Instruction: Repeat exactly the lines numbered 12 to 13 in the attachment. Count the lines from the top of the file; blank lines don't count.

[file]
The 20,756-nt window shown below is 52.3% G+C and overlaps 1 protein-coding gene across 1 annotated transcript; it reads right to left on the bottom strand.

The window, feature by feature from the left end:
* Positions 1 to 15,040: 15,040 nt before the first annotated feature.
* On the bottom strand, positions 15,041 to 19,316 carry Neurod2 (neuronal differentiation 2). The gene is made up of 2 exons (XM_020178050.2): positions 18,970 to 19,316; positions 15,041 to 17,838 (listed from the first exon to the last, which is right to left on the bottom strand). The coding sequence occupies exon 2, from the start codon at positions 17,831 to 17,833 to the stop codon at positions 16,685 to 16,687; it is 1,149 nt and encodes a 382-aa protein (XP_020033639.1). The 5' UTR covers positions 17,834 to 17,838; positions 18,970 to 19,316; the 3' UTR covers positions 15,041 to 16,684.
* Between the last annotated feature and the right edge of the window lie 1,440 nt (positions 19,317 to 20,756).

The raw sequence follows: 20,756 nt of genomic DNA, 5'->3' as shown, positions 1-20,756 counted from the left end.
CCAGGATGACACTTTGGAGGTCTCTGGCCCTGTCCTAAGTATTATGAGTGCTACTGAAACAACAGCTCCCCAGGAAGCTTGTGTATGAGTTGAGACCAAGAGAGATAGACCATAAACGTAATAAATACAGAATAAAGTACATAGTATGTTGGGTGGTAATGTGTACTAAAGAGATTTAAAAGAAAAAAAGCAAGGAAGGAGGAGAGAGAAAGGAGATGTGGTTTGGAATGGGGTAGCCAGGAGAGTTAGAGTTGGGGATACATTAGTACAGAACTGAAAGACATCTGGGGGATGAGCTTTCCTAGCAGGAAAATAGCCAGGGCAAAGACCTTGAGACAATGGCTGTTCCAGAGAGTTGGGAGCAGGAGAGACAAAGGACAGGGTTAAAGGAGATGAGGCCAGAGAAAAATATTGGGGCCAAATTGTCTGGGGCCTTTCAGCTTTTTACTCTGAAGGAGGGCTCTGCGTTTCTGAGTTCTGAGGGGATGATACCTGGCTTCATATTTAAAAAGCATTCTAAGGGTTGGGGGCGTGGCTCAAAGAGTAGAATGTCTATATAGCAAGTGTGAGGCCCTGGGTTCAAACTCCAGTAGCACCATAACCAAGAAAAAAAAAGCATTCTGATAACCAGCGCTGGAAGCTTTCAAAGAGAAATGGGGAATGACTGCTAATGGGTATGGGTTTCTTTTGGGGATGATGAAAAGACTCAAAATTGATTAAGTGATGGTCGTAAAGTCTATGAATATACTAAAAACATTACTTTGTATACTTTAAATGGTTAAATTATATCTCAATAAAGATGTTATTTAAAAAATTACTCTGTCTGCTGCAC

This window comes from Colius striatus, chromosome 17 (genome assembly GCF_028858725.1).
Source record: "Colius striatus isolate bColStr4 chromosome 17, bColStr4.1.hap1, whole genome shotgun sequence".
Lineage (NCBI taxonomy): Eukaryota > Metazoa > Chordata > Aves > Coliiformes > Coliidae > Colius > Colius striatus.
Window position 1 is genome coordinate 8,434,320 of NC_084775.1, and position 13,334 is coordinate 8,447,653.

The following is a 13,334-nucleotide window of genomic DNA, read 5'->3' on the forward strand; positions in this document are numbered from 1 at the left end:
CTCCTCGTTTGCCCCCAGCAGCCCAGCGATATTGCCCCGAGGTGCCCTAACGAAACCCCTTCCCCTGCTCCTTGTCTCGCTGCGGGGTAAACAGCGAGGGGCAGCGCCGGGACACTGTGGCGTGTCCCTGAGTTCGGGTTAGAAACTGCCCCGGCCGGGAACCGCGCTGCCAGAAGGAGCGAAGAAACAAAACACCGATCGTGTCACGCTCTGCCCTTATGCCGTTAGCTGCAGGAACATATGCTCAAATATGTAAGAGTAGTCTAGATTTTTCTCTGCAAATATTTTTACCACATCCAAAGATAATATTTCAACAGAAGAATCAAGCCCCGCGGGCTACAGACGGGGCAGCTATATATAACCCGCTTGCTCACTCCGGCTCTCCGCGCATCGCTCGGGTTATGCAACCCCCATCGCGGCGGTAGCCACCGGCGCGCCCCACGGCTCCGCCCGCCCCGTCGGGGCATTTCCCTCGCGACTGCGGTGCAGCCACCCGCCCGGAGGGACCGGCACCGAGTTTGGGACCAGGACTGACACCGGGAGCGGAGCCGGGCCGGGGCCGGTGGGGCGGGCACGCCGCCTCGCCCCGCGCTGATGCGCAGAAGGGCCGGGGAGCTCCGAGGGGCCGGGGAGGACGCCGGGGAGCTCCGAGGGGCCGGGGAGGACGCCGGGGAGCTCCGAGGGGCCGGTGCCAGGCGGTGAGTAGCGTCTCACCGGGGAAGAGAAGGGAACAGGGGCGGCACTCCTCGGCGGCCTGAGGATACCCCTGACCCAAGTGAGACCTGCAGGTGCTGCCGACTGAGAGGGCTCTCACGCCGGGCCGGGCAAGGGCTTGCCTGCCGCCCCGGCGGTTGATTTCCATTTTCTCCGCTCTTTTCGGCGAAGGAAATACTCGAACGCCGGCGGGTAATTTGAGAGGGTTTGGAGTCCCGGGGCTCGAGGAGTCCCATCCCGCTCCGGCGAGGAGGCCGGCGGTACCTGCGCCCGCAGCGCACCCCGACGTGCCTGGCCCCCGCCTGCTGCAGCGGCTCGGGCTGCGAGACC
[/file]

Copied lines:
The following is a 13,334-nucleotide window of genomic DNA, read 5'->3' on the forward strand; positions in this document are numbered from 1 at the left end:
CTCCTCGTTTGCCCCCAGCAGCCCAGCGATATTGCCCCGAGGTGCCCTAACGAAACCCCTTCCCCTGCTCCTTGTCTCGCTGCGGGGTAAACAGCGAGGGGCAGCGCCGGGACACTGTGGCGTGTCCCTGAGTTCGGGTTAGAAACTGCCCCGGCCGGGAACCGCGCTGCCAGAAGGAGCGAAGAAACAAAACACCGATCGTGTCACGCTCTGCCCTTATGCCGTTAGCTGCAGGAACATATGCTCAAATATGTAAGAGTAGTCTAGATTTTTCTCTGCAAATATTTTTACCACATCCAAAGATAATATTTCAACAGAAGAATCAAGCCCCGCGGGCTACAGACGGGGCAGCTATATATAACCCGCTTGCTCACTCCGGCTCTCCGCGCATCGCTCGGGTTATGCAACCCCCATCGCGGCGGTAGCCACCGGCGCGCCCCACGGCTCCGCCCGCCCCGTCGGGGCATTTCCCTCGCGACTGCGGTGCAGCCACCCGCCCGGAGGGACCGGCACCGAGTTTGGGACCAGGACTGACACCGGGAGCGGAGCCGGGCCGGGGCCGGTGGGGCGGGCACGCCGCCTCGCCCCGCGCTGATGCGCAGAAGGGCCGGGGAGCTCCGAGGGGCCGGGGAGGACGCCGGGGAGCTCCGAGGGGCCGGGGAGGACGCCGGGGAGCTCCGAGGGGCCGGTGCCAGGCGGTGAGTAGCGTCTCACCGGGGAAGAGAAGGGAACAGGGGCGGCACTCCTCGGCGGCCTGAGGATACCCCTGACCCAAGTGAGACCTGCAGGTGCTGCCGACTGAGAGGGCTCTCACGCCGGGCCGGGCAAGGGCTTGCCTGCCGCCCCGGCGGTTGATTTCCATTTTCTCCGCTCTTTTCGGCGAAGGAAATACTCGAACGCCGGCGGGTAATTTGAGAGGGTTTGGAGTCCCGGGGCTCGAGGAGTCCCATCCCGCTCCGGCGAGGAGGCCGGCGGTACCTGCGCCCGCAGCGCACCCCGACGTGCCTGGCCCCCGCCTGCTGCAGCGGCTCGGGCTGCGAGACC